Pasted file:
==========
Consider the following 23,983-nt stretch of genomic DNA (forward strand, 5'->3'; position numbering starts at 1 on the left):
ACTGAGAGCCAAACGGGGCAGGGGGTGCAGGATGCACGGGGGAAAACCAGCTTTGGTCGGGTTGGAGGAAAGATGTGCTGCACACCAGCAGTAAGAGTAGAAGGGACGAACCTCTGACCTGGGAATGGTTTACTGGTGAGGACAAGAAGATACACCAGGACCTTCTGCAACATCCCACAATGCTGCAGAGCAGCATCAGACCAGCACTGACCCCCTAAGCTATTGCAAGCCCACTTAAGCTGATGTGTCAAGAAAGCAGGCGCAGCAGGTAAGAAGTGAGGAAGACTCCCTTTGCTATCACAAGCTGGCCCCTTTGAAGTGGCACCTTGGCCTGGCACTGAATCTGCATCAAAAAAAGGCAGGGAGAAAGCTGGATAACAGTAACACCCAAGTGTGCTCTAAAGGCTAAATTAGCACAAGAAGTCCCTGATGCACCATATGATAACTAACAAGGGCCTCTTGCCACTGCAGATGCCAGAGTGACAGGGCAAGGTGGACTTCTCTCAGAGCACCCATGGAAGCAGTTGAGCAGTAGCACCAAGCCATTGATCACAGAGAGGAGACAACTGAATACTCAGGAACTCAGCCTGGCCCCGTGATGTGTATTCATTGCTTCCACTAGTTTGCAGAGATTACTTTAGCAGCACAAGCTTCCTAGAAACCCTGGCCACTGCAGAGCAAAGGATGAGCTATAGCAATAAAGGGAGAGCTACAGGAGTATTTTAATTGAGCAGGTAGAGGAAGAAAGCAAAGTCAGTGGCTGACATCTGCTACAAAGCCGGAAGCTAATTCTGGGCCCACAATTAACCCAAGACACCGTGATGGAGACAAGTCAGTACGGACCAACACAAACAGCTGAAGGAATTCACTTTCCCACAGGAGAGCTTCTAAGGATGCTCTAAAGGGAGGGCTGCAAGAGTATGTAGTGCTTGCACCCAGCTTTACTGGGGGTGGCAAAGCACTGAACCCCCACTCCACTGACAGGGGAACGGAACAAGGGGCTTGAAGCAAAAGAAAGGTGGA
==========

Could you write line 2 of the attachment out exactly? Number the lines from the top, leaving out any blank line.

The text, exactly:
ACTGAGAGCCAAACGGGGCAGGGGGTGCAGGATGCACGGGGGAAAACCAGCTTTGGTCGGGTTGGAGGAAAGATGTGCTGCACACCAGCAGTAAGAGTAGAAGGGACGAACCTCTGACCTGGGAATGGTTTACTGGTGAGGACAAGAAGATACACCAGGACCTTCTGCAACATCCCACAATGCTGCAGAGCAGCATCAGACCAGCACTGACCCCCTAAGCTATTGCAAGCCCACTTAAGCTGATGTGTCAAGAAAGCAGGCGCAGCAGGTAAGAAGTGAGGAAGACTCCCTTTGCTATCACAAGCTGGCCCCTTTGAAGTGGCACCTTGGCCTGGCACTGAATCTGCATCAAAAAAAGGCAGGGAGAAAGCTGGATAACAGTAACACCCAAGTGTGCTCTAAAGGCTAAATTAGCACAAGAAGTCCCTGATGCACCATATGATAACTAACAAGGGCCTCTTGCCACTGCAGATGCCAGAGTGACAGGGCAAGGTGGACTTCTCTCAGAGCACCCATGGAAGCAGTTGAGCAGTAGCACCAAGCCATTGATCACAGAGAGGAGACAACTGAATACTCAGGAACTCAGCCTGGCCCCGTGATGTGTATTCATTGCTTCCACTAGTTTGCAGAGATTACTTTAGCAGCACAAGCTTCCTAGAAACCCTGGCCACTGCAGAGCAAAGGATGAGCTATAGCAATAAAGGGAGAGCTACAGGAGTATTTTAATTGAGCAGGTAGAGGAAGAAAGCAAAGTCAGTGGCTGACATCTGCTACAAAGCCGGAAGCTAATTCTGGGCCCACAATTAACCCAAGACACCGTGATGGAGACAAGTCAGTACGGACCAACACAAACAGCTGAAGGAATTCACTTTCCCACAGGAGAGCTTCTAAGGATGCTCTAAAGGGAGGGCTGCAAGAGTATGTAGTGCTTGCACCCAGCTTTACTGGGGGTGGCAAAGCACTGAACCCCCACTCCACTGACAGGGGAACGGAACAAGGGGCTTGAAGCAAAAGAAAGGTGGA